Jump to content

Support our Sponsors >> Thai Friendly | Pattaya News | Pattaya Unplugged | The Night Wish Group | Thailand 24/7 Forum | TPN Property | La La Land bar | NEW PA website | Subscribe to The Pattaya News | | Pattaya Investigations | ChicaCheck | Buy/Sell Property | Isaan Lawyers | Anglo Siam Legal | Add your Text or Event here

IGNORED

Anti-HIV Pills


mudaliyar
 Share

Recommended Posts

Anti-HIV Pills Powerfully Protect Uninfected Heterosexuals

 

 

it's a bad day for the AIDS virus. Results from two studies in sub-Saharan Africa, simultaneously announced today, show for the first time that daily doses of anti-HIV pills taken by uninfected men and women can prevent heterosexual transmission of the virus. Widely hailed as a "breakthrough" in HIV prevention by public health officials, the studies—one of which dropped its placebo arm today because of the convincing effects of the intervention—add powerful new tools to derail transmission of the virus in the population that accounts for most of the 34 million infections in the world.

"The evidence we're providing today is extraordinarily strong," says Jared Baeten, an epidemiologist at the University of Washington, Seattle, who co-led the larger of the two studies. "We're thrilled." Epidemiologist Lynn Paxton, who coordinated the second study for the U.S. Centers for Disease Control and Prevention (CDC), says the word " 'exciting' is a low-key term for this."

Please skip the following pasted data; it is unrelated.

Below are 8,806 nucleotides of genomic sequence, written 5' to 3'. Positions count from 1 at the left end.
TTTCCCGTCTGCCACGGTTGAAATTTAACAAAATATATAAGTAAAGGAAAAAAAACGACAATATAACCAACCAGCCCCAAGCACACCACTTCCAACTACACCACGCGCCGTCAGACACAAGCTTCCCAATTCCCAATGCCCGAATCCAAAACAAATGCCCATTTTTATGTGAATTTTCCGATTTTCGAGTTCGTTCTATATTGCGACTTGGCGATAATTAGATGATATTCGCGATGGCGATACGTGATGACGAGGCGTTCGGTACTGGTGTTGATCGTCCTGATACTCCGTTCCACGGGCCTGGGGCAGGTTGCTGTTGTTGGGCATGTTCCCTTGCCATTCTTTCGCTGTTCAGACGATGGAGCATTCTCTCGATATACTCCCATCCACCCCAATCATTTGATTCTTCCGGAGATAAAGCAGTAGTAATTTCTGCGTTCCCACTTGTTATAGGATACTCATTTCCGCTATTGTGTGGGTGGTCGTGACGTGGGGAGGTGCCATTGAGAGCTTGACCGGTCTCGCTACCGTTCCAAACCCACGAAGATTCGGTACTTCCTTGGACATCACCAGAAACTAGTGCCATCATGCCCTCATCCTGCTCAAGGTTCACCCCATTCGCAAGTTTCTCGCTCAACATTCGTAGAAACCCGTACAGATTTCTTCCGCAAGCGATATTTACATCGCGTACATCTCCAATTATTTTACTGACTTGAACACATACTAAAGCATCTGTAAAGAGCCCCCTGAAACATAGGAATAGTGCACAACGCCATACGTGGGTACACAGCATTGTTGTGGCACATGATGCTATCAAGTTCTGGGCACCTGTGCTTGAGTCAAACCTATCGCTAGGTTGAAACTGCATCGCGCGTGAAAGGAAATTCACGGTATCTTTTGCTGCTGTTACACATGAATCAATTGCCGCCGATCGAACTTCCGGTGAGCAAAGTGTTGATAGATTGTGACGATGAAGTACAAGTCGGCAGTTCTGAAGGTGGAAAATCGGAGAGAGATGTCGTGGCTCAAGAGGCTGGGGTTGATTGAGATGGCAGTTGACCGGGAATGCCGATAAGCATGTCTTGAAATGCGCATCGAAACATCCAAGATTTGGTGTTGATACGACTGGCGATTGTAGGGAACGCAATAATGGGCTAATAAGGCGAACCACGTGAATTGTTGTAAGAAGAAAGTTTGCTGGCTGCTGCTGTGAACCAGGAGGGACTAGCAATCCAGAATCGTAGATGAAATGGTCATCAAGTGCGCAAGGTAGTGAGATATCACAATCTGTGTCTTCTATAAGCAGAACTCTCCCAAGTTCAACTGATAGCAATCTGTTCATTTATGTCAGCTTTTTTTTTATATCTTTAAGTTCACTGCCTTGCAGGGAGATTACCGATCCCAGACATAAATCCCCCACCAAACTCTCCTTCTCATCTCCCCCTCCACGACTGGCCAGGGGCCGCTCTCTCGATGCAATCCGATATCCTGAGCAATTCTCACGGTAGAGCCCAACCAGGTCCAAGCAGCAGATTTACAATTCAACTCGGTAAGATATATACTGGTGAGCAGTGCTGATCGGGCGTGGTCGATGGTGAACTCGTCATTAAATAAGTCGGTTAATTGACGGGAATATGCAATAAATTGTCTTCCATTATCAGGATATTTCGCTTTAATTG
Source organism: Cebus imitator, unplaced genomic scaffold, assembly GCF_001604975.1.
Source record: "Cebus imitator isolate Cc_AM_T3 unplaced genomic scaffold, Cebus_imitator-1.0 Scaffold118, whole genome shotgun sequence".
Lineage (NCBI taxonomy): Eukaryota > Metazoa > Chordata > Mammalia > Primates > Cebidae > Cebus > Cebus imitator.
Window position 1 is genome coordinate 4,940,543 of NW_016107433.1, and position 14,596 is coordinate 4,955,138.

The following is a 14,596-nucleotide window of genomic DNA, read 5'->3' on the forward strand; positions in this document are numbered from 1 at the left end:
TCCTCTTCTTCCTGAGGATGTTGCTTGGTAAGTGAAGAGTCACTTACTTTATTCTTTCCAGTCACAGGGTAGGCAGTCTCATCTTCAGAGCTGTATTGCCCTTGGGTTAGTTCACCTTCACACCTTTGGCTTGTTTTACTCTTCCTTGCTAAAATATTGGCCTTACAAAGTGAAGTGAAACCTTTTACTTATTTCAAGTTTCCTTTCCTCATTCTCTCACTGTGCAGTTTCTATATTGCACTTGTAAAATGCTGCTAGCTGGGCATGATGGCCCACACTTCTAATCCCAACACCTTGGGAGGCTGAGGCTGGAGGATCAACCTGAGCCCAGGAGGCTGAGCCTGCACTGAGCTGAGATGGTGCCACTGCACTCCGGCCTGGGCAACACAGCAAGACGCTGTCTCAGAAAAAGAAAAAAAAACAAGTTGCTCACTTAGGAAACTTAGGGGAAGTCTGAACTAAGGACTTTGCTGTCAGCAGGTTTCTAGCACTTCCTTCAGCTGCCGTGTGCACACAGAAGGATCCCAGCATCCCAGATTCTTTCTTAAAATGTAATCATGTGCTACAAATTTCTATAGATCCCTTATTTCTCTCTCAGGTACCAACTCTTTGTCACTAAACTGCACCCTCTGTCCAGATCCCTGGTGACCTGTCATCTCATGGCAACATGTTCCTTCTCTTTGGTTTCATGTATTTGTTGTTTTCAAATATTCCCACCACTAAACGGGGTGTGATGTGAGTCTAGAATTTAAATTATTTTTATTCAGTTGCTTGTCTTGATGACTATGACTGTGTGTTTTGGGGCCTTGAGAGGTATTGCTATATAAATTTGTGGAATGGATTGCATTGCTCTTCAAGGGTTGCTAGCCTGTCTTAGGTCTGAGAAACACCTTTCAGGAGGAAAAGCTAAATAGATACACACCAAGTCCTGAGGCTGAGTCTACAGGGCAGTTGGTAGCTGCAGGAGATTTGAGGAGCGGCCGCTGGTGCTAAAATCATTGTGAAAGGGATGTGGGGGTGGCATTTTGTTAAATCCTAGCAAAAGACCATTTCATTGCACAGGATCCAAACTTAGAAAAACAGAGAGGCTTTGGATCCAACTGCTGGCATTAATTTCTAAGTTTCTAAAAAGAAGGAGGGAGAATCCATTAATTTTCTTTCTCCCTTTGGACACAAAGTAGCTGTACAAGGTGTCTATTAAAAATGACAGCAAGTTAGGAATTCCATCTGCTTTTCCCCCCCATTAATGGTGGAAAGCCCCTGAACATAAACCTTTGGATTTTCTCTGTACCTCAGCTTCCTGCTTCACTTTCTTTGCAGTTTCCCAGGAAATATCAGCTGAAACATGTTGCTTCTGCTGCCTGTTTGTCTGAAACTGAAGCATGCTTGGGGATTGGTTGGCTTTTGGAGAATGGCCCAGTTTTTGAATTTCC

The thrill and excitement were shared around the world as select HIV/AIDS researchers over the past 2 days received confidential briefings about the results from the two pre-exposure prophylaxis (PrEP) studies. "I'm as happy as a guy could be," says Robert Grant, a virologist at the University of California, San Francisco (UCSF), and head of a large study that reported in November a PrEP success in men who have sex with men (MSM). "We have many new opportunities to stop HIV transmission." Salim Karim, an epidemiologist at the University of KwaZulu-Natal in Durban, South Africa, who co-ran a vaginal microbicide study that showed in July 2010 the first positive results with PrEP, said these "amazing results" are "set to revolutionize HIV prevention."